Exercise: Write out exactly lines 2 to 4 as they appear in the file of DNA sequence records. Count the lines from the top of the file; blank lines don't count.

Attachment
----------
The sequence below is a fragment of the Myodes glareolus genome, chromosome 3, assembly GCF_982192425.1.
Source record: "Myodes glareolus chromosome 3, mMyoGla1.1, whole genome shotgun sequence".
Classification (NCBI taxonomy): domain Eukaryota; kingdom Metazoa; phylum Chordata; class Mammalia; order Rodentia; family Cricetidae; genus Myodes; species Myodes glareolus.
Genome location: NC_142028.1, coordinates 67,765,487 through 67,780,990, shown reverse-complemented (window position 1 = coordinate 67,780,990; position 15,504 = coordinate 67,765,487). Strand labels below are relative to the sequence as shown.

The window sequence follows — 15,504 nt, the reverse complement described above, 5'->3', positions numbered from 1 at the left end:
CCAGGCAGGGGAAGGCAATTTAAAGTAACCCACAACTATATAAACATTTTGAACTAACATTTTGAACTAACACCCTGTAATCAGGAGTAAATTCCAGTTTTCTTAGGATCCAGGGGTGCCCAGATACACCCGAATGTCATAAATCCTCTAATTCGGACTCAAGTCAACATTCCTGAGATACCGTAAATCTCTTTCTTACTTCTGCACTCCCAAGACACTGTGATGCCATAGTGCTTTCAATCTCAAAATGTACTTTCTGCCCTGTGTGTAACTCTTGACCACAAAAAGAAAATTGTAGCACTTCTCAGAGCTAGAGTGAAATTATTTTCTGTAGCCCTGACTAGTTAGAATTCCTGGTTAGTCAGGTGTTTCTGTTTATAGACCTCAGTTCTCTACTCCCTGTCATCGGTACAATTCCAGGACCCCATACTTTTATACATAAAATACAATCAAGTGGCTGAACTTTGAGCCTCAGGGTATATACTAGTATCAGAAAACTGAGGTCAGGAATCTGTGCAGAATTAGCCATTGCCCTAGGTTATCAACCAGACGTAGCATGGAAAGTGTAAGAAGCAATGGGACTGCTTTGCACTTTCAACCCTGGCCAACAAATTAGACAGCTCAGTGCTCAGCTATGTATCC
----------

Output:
Source record: "Myodes glareolus chromosome 3, mMyoGla1.1, whole genome shotgun sequence".
Classification (NCBI taxonomy): domain Eukaryota; kingdom Metazoa; phylum Chordata; class Mammalia; order Rodentia; family Cricetidae; genus Myodes; species Myodes glareolus.
Genome location: NC_142028.1, coordinates 67,765,487 through 67,780,990, shown reverse-complemented (window position 1 = coordinate 67,780,990; position 15,504 = coordinate 67,765,487). Strand labels below are relative to the sequence as shown.